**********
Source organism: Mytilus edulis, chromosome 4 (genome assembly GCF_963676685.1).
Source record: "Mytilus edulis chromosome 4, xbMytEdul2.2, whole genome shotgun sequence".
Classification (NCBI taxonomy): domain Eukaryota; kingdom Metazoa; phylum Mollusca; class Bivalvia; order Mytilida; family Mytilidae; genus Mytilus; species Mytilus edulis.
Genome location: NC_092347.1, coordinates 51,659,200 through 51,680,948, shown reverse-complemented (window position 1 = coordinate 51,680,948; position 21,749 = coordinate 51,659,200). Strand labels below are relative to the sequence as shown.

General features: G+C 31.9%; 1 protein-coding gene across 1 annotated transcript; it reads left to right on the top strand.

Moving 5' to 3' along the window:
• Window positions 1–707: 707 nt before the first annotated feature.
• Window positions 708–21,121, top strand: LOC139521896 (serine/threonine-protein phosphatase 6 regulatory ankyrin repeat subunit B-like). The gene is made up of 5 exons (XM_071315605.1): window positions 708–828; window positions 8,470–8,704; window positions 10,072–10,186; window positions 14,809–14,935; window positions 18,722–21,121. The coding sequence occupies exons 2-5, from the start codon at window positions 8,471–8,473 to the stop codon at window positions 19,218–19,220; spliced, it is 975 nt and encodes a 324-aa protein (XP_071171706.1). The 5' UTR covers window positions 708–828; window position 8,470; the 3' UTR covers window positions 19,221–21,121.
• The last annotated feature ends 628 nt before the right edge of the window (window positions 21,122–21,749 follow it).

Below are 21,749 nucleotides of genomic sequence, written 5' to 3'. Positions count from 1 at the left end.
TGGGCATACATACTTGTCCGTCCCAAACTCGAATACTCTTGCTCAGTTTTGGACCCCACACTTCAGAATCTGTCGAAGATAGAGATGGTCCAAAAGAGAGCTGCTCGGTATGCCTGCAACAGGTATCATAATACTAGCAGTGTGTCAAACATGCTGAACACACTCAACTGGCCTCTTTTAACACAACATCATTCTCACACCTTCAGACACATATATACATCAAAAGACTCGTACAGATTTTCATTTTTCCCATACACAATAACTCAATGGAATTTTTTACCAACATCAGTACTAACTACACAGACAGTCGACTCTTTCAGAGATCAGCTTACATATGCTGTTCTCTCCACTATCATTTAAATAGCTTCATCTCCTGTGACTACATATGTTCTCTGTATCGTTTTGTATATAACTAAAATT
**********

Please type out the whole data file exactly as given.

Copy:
Source organism: Mytilus edulis, chromosome 4 (genome assembly GCF_963676685.1).
Source record: "Mytilus edulis chromosome 4, xbMytEdul2.2, whole genome shotgun sequence".
Classification (NCBI taxonomy): domain Eukaryota; kingdom Metazoa; phylum Mollusca; class Bivalvia; order Mytilida; family Mytilidae; genus Mytilus; species Mytilus edulis.
Genome location: NC_092347.1, coordinates 51,659,200 through 51,680,948, shown reverse-complemented (window position 1 = coordinate 51,680,948; position 21,749 = coordinate 51,659,200). Strand labels below are relative to the sequence as shown.

General features: G+C 31.9%; 1 protein-coding gene across 1 annotated transcript; it reads left to right on the top strand.

Moving 5' to 3' along the window:
• Window positions 1–707: 707 nt before the first annotated feature.
• Window positions 708–21,121, top strand: LOC139521896 (serine/threonine-protein phosphatase 6 regulatory ankyrin repeat subunit B-like). The gene is made up of 5 exons (XM_071315605.1): window positions 708–828; window positions 8,470–8,704; window positions 10,072–10,186; window positions 14,809–14,935; window positions 18,722–21,121. The coding sequence occupies exons 2-5, from the start codon at window positions 8,471–8,473 to the stop codon at window positions 19,218–19,220; spliced, it is 975 nt and encodes a 324-aa protein (XP_071171706.1). The 5' UTR covers window positions 708–828; window position 8,470; the 3' UTR covers window positions 19,221–21,121.
• The last annotated feature ends 628 nt before the right edge of the window (window positions 21,122–21,749 follow it).

Below are 21,749 nucleotides of genomic sequence, written 5' to 3'. Positions count from 1 at the left end.
TGGGCATACATACTTGTCCGTCCCAAACTCGAATACTCTTGCTCAGTTTTGGACCCCACACTTCAGAATCTGTCGAAGATAGAGATGGTCCAAAAGAGAGCTGCTCGGTATGCCTGCAACAGGTATCATAATACTAGCAGTGTGTCAAACATGCTGAACACACTCAACTGGCCTCTTTTAACACAACATCATTCTCACACCTTCAGACACATATATACATCAAAAGACTCGTACAGATTTTCATTTTTCCCATACACAATAACTCAATGGAATTTTTTACCAACATCAGTACTAACTACACAGACAGTCGACTCTTTCAGAGATCAGCTTACATATGCTGTTCTCTCCACTATCATTTAAATAGCTTCATCTCCTGTGACTACATATGTTCTCTGTATCGTTTTGTATATAACTAAAATT